There is an old adage, 'if you can't measure it, you can't manage it', and measurement has been a big ingredient of NHS performance management.

But measurement for improvement rather than for judgement has been an important element of our work at Luton and Dunstable Hospital foundation trust in improving patient safety. The ability to quantify improvement, being able to put in place a change and then measure the impact can motivate frontline staff and has become the norm in reports to our board.

Measurement for improvement enables us to assess progress, improve care and prevent harm. Displaying results on ward noticeboards and in departments has become standard and promotes healthy competition between wards and openness to the public. We need to go further and use our websites to show how safe our hospitals are, what the standard mortality rate is, our infection rates and our adverse events.

Implementing the Safer Patients Initiative required 35 new measures to track the 29 improvement initiatives. Measurement has been vital, but it took us over 12 months to put this in place. The NHS is not yet geared up to measure the harm we might cause to patients and national work is needed.

According to Institute for Healthcare Improvement president Don Berwick, organisations and individuals often react to data in four different stages:

  • the data is wrong;

  • the data is right but it is not a problem;

  • the data is right, it is a problem, but it is not my problem;

  • the data is right, it is a problem and it is my problem.

If frontline staff themselves agree what will be measured, they are much less likely to rubbish the data or spend fruitless hours debating "why things are different round here".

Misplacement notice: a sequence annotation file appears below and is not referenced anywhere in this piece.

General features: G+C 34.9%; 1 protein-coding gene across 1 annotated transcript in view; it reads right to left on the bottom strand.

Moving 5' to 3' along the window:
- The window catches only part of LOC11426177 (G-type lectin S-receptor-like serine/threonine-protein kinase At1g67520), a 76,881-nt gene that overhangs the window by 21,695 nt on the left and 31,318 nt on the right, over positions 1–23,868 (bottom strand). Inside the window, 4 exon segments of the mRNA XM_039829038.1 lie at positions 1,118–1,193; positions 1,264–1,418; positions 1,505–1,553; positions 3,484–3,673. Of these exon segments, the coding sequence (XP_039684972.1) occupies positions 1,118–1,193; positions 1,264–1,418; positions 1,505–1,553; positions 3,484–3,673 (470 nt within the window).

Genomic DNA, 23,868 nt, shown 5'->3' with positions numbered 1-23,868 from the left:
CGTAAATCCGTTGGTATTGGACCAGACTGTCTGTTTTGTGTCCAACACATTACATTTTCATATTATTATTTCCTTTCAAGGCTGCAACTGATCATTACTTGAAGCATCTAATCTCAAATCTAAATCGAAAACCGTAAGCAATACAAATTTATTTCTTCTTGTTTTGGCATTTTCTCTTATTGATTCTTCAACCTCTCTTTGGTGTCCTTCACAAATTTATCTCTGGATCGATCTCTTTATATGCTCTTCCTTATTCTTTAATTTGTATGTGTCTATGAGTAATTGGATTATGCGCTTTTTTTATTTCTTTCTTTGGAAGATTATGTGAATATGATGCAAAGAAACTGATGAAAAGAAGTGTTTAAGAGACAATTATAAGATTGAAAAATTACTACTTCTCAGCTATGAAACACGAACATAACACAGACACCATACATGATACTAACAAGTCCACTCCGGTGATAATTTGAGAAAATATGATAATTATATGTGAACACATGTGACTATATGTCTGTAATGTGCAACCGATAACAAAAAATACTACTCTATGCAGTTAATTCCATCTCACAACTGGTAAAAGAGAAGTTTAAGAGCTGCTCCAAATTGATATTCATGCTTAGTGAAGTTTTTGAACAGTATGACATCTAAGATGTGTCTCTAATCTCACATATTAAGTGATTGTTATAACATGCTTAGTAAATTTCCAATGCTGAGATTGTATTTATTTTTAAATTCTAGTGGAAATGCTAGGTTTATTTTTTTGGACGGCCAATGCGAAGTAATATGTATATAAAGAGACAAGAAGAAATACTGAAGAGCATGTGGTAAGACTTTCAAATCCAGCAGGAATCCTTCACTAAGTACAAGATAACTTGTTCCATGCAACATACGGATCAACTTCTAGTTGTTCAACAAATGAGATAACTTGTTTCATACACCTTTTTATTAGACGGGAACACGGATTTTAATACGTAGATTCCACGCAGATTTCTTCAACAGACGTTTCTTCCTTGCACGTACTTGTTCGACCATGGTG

Measurement is central to reliability. Reliable systems are a prerequisite to high-quality, safe care. You cannot know your system is reliable unless you measure its processes.

We found this with the introduction of care bundles in the intensive care unit - clinicians believed we had implemented good practice many years earlier through critical care networks. But when we began to measure compliance with every element of the bundle, it became clear we were only about 30 per cent compliant and we had to work hard to get to 95 per cent and better.

The decision to measure something can throw up surprising results. When introducing an early warning scorecard for routine patient observations, it became clear many staff had lost the art of recording respiratory rates. So we had to put in hospital-wide retraining and we took a year to reach a reliable system that allowed us to reintroduce the scorecard and other components to better manage acutely ill deteriorating patients, with an eventual 50 per cent reduction in cardiac arrests.

Measurement alone is not enough, but combined with patients' own stories of harm, it can win the hearts and minds of the most resistant clinicians.